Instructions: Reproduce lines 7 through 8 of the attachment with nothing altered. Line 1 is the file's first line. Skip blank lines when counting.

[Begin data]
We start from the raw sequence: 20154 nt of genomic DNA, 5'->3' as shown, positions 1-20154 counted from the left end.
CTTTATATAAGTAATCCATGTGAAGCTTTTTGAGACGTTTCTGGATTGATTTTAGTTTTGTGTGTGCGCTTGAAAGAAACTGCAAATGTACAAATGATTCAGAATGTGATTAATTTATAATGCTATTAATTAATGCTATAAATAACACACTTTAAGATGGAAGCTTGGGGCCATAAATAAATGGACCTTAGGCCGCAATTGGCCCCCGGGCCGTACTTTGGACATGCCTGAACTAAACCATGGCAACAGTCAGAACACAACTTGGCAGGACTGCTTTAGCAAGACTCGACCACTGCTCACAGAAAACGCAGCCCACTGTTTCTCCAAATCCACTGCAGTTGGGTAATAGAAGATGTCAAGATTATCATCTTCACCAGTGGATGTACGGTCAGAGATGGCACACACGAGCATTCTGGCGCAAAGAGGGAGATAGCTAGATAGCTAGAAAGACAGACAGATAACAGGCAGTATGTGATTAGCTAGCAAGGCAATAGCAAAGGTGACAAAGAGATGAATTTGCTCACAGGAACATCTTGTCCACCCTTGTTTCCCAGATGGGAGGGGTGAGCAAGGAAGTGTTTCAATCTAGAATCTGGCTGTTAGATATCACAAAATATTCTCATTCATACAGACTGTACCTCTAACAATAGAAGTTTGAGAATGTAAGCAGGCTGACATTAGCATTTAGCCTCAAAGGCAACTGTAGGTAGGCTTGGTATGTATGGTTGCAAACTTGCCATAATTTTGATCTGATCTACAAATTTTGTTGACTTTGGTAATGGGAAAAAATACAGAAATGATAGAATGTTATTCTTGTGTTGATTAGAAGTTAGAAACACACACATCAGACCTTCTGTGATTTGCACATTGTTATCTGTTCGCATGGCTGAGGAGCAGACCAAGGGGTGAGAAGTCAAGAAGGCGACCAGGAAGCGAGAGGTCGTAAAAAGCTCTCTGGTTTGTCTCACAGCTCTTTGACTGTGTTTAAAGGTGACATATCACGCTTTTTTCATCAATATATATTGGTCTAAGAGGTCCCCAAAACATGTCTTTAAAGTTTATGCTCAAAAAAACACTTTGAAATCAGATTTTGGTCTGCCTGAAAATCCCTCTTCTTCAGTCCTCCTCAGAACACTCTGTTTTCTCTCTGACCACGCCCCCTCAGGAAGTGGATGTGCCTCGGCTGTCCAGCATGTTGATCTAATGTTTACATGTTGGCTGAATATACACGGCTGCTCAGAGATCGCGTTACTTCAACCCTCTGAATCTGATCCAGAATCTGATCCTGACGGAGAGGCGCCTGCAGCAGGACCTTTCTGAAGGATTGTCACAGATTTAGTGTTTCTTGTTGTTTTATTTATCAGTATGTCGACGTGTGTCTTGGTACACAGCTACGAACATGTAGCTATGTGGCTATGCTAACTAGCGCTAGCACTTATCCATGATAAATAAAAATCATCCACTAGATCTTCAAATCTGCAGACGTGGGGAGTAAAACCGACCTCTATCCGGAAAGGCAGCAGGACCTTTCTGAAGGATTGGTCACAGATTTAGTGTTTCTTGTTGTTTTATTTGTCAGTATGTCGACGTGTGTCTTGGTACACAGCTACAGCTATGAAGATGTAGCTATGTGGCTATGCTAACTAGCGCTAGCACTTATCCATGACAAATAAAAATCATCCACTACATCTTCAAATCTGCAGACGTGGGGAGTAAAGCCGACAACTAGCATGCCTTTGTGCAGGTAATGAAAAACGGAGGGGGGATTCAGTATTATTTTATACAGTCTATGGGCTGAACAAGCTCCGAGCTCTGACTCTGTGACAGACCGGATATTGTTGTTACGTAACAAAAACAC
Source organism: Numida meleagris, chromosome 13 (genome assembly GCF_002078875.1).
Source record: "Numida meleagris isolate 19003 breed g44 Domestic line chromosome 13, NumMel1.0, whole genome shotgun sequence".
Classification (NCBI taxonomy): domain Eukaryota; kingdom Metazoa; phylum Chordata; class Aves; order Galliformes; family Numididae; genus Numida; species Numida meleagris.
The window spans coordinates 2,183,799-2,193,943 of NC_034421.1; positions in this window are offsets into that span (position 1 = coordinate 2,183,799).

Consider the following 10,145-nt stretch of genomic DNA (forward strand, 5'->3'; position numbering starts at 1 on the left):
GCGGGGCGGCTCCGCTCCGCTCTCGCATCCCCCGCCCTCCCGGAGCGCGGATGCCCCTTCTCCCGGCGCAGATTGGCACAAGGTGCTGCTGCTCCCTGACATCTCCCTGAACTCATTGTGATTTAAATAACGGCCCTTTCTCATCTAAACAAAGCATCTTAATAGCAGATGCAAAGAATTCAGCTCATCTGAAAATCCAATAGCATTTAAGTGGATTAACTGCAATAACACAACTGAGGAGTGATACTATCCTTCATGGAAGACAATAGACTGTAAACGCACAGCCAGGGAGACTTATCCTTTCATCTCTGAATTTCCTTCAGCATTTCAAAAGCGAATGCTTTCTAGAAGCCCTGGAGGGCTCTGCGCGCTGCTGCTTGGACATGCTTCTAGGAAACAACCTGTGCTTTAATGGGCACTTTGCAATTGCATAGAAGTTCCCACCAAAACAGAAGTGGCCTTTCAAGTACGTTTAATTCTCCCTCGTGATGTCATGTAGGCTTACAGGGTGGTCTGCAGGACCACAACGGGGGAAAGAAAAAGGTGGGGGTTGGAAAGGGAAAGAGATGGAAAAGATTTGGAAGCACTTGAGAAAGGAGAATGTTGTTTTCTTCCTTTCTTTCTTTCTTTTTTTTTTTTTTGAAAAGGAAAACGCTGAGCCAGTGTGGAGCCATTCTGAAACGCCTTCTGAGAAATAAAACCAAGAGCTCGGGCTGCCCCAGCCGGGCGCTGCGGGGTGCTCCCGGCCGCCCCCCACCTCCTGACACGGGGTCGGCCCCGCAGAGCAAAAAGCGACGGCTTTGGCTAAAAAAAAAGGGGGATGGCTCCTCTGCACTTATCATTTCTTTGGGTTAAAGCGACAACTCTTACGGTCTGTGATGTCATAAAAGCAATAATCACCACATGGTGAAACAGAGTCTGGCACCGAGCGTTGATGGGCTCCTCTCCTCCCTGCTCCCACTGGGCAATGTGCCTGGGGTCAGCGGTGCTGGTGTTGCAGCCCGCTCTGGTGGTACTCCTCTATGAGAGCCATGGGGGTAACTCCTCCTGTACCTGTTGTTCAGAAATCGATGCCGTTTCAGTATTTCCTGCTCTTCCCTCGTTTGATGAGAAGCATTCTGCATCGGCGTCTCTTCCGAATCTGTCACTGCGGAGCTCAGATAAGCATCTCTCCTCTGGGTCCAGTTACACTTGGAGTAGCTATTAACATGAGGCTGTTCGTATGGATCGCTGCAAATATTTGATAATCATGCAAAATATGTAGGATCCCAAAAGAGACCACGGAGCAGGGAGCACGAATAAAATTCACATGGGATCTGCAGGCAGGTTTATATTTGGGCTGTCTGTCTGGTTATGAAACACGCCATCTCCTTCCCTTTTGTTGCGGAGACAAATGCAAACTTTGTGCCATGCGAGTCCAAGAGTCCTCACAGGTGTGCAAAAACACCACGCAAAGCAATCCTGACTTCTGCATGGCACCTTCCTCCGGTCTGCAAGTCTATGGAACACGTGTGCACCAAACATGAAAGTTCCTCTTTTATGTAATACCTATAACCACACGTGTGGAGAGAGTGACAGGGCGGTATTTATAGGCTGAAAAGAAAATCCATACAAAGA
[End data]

Consider the following 10,145-nt stretch of genomic DNA (forward strand, 5'->3'; position numbering starts at 1 on the left):
GCGGGGCGGCTCCGCTCCGCTCTCGCATCCCCCGCCCTCCCGGAGCGCGGATGCCCCTTCTCCCGGCGCAGATTGGCACAAGGTGCTGCTGCTCCCTGACATCTCCCTGAACTCATTGTGATTTAAATAACGGCCCTTTCTCATCTAAACAAAGCATCTTAATAGCAGATGCAAAGAATTCAGCTCATCTGAAAATCCAATAGCATTTAAGTGGATTAACTGCAATAACACAACTGAGGAGTGATACTATCCTTCATGGAAGACAATAGACTGTAAACGCACAGCCAGGGAGACTTATCCTTTCATCTCTGAATTTCCTTCAGCATTTCAAAAGCGAATGCTTTCTAGAAGCCCTGGAGGGCTCTGCGCGCTGCTGCTTGGACATGCTTCTAGGAAACAACCTGTGCTTTAATGGGCACTTTGCAATTGCATAGAAGTTCCCACCAAAACAGAAGTGGCCTTTCAAGTACGTTTAATTCTCCCTCGTGATGTCATGTAGGCTTACAGGGTGGTCTGCAGGACCACAACGGGGGAAAGAAAAAGGTGGGGGTTGGAAAGGGAAAGAGATGGAAAAGATTTGGAAGCACTTGAGAAAGGAGAATGTTGTTTTCTTCCTTTCTTTCTTTCTTTTTTTTTTTTTTGAAAAGGAAAACGCTGAGCCAGTGTGGAGCCATTCTGAAACGCCTTCTGAGAAATAAAACCAAGAGCTCGGGCTGCCCCAGCCGGGCGCTGCGGGGTGCTCCCGGCCGCCCCCCACCTCCTGACACGGGGTCGGCCCCGCAGAGCAAAAAGCGACGGCTTTGGCTAAAAAAAAAGGGGGATGGCTCCTCTGCACTTATCATTTCTTTGGGTTAAAGCGACAACTCTTACGGTCTGTGATGTCATAAAAGCAATAATCACCACATGGTGAAACAGAGTCTGGCACCGAGCGTTGATGGGCTCCTCTCCTCCCTGCTCCCACTGGGCAATGTGCCTGGGGTCAGCGGTGCTGGTGTTGCAGCCCGCTCTGGTGGTACTCCTCTATGAGAGCCATGGGGGTAACTCCTCCTGTACCTGTTGTTCAGAAATCGATGCCGTTTCAGTATTTCCTGCTCTTCCCTCGTTTGATGAGAAGCATTCTGCATCGGCGTCTCTTCCGAATCTGTCACTGCGGAGCTCAGATAAGCATCTCTCCTCTGGGTCCAGTTACACTTGGAGTAGCTATTAACATGAGGCTGTTCGTATGGATCGCTGCAAATATTTGATAATCATGCAAAATATGTAGGATCCCAAAAGAGACCACGGAGCAGGGAGCACGAATAAAATTCACATGGGATCTGCAGGCAGGTTTATATTTGGGCTGTCTGTCTGGTTATGAAACACGCCATCTCCTTCCCTTTTGTTGCGGAGACAAATGCAAACTTTGTGCCATGCGAGTCCAAGAGTCCTCACAGGTGTGCAAAAACACCACGCAAAGCAATCCTGACTTCTGCATGGCACCTTCCTCCGGTCTGCAAGTCTATGGAACACGTGTGCACCAAACATGAAAGTTCCTCTTTTATGTAATACCTATAACCACACGTGTGGAGAGAGTGACAGGGCGGTATTTATAGGCTGAAAAGAAAATCCATACAAAGA